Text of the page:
Dr. Grigory Rodchenkov fled Russia in 2016 to expose a widespread state-sponsored doping scheme that benefited Russian athletes at the 2014 Winter Olympics in Sochi.
Now, on the day the International Olympic Committee banned Russia from the 2018 Olympics in Pyeongchang, South Korea, Rodchenkov’s lawyer said his client is living in constant fear that President Vladimir Putin’s government will retaliate against him and his family.
“He is enormously concerned for his family, who he had to leave in Russia,” Jim Walden, Rodchenkov’s attorney, said on a Tuesday conference call with reporters. “[He] hopes that the world will come together to watch over them in case there are attempts to retaliate against them.”
“The Kremlin has proven to be a very determined and difficult adversary for Grigory,” Walden said. “Without any doubt in my mind, I can say he knows he is going to be looking over his shoulder for the rest of his life.”
Rodchenkov, the former head of Russia’s anti-doping laboratory, first exposed the scheme to The New York Times in 2016. He was also the subject of a 2017 Netflix documentary that further revealed the workings of the Russian operation, in which officials allegedly tampered with hundreds, if not thousands, of drug samples to shield the country’s Olympic athletes from punishment.
The IOC banned the Russian Olympic Committee on Tuesday from appearing at the 2018 Olympics and permanently barred two high-ranking Russian officials, including Deputy Prime Minister Vitaly Mutko, from involvement in the games. Russian athletes will be able to compete on a limited basis under a neutral flag.
Russia has denied most of the allegations against its athletes and officials, despite the results of multiple investigations from the IOC and the World Anti-Doping Agency, or WADA. Putin, who is not expected to respond to the IOC suspension until Wednesday, Russian media said, has previously referred to Rodchenkov as “a single man with a scandalous reputation.”
In November, the Russian government announced that it planned to seek Rodchenkov’s extradition from the United States, Reuters reported. Russia and the United States do not have an extradition treaty.
“WADA’s policies forbid retaliation against whistleblowers, yet Russia continues to ignore this fact, seeking instead to silence Dr. Rodchenkov,” Walden said in November, according to CNN.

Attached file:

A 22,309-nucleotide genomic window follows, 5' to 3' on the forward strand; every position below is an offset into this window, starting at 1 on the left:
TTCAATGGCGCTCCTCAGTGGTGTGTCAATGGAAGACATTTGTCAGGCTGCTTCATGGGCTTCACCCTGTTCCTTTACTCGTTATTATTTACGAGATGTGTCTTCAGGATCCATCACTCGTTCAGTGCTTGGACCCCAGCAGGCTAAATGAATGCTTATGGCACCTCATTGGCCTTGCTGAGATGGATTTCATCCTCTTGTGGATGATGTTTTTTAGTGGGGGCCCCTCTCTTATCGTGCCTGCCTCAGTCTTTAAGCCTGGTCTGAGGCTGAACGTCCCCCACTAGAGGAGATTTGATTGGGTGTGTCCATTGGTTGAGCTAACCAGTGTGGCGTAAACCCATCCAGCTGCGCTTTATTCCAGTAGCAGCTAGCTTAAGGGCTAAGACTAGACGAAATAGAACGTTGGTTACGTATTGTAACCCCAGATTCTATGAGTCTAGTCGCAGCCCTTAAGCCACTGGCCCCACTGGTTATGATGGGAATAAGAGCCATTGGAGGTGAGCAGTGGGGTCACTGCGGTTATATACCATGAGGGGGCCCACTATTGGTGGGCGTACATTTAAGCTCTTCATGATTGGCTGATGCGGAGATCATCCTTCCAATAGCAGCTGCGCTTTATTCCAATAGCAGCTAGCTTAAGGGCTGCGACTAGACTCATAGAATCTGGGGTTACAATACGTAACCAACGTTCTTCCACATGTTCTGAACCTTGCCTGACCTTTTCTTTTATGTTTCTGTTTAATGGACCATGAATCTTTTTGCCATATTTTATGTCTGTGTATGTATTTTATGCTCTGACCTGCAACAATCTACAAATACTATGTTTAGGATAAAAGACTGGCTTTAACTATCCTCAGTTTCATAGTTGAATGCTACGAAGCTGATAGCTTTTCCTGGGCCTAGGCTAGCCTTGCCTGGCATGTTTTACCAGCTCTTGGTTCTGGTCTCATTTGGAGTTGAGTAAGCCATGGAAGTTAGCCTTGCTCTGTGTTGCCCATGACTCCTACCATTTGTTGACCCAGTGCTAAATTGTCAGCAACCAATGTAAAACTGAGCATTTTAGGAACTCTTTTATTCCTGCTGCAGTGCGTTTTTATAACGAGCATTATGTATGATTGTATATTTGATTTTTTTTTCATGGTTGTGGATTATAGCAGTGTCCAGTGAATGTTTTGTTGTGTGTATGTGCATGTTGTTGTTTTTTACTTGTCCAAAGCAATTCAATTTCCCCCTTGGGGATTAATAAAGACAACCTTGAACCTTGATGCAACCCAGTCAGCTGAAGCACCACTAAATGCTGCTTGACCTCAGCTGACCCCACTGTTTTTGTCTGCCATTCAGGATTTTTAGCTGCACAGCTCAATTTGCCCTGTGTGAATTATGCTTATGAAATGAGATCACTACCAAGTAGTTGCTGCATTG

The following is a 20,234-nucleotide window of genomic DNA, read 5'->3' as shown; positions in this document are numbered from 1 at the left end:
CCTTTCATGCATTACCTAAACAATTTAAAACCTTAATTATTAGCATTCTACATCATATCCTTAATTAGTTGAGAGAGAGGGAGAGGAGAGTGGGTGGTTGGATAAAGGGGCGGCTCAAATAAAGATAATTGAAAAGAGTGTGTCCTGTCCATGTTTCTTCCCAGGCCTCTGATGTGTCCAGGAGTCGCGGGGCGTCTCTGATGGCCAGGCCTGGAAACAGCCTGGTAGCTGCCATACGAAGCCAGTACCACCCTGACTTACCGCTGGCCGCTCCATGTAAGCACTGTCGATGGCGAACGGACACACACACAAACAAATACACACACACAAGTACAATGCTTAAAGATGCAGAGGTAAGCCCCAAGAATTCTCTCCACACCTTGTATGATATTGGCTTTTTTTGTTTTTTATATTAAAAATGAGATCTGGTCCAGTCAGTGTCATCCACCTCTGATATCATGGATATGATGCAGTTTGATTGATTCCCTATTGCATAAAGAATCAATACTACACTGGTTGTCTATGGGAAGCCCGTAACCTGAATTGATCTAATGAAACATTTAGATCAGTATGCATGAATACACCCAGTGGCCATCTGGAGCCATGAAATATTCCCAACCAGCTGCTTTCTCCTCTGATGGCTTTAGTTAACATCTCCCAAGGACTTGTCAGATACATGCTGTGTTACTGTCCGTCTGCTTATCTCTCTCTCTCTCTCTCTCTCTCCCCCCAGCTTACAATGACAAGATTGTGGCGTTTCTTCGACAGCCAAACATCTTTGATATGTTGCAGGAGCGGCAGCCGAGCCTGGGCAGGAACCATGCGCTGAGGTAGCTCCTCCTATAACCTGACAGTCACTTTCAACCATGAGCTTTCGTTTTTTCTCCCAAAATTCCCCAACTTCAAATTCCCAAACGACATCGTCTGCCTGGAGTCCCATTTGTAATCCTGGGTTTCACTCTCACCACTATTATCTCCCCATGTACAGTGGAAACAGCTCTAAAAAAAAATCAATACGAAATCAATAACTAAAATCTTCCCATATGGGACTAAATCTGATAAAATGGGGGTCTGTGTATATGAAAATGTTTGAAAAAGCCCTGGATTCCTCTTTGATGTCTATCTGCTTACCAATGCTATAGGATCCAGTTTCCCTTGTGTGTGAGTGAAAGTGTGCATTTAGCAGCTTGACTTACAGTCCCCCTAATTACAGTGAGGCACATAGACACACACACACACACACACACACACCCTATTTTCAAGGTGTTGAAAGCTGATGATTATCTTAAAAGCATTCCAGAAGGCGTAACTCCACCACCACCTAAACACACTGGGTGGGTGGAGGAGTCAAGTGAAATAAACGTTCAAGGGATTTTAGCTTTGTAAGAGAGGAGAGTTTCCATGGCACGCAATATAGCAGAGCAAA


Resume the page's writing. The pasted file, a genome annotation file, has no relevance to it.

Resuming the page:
Walden said Tuesday that WADA has conveyed to Russia “that it was completely inappropriate” to retaliate against a whistleblower.
Putin’s Russia has long faced global scrutiny for its crackdowns on government critics, and is today “more repressive than it has ever been in the post-Soviet era,” the international nonprofit Human Rights Watch says on its website. “Using a wide range of tools, the state has tightened control over free expression, assembly, and speech, aiming to silence independent critics.”
In multiple high-profile incidents, whistleblowers and government critics have been imprisoned or killed under suspicious circumstances. In 2009, Russian lawyer Sergei Magnitsky died in prison after exposing a multimillion-dollar corruption scheme that targeted an American banker. His case sparked an outcry against the Russian government and sanctions from the United States.
Before the 2014 Winter Olympics in Sochi, Russia jailed environmental activists who criticized the government and the games. In 2015, an outspoken critic of Putin and his party was shot and killed in Moscow. And last year, a former Russian lawmaker who had fled to Ukraine was killed in Kiev just hours after he’d warned that he had become a target of the Putin government.
Putin and the Russian government have denied involvement in those deaths.
Rodchenkov believes the punishments imposed upon Russia in the upcoming Olympics are “fair and appropriate,” Walden said on the call Tuesday.
“He doesn’t wish ill on Russia,” Walden said. “He doesn’t wish ill on clean Russian athletes. What he wishes is that the world would come together and stop paying lip service to the need for anti-doping reform. … He obviously loves his country very much, and hopes they’d do something atypical for its government and accept responsibility.”
Rodchenkov has had only limited communication with his family since fleeing Russia, Walden said.
“I’d say that he’s, like anyone in a situation that is a constantly evolving crisis, he’s got good days and bad days,” Walden said. “He’s very concerned and worried about his family. Russia’s sunk to some amazing depths in this case rather than face the truth, and he just hopes the Russian government will do the right thing with his family, and leave them alone.”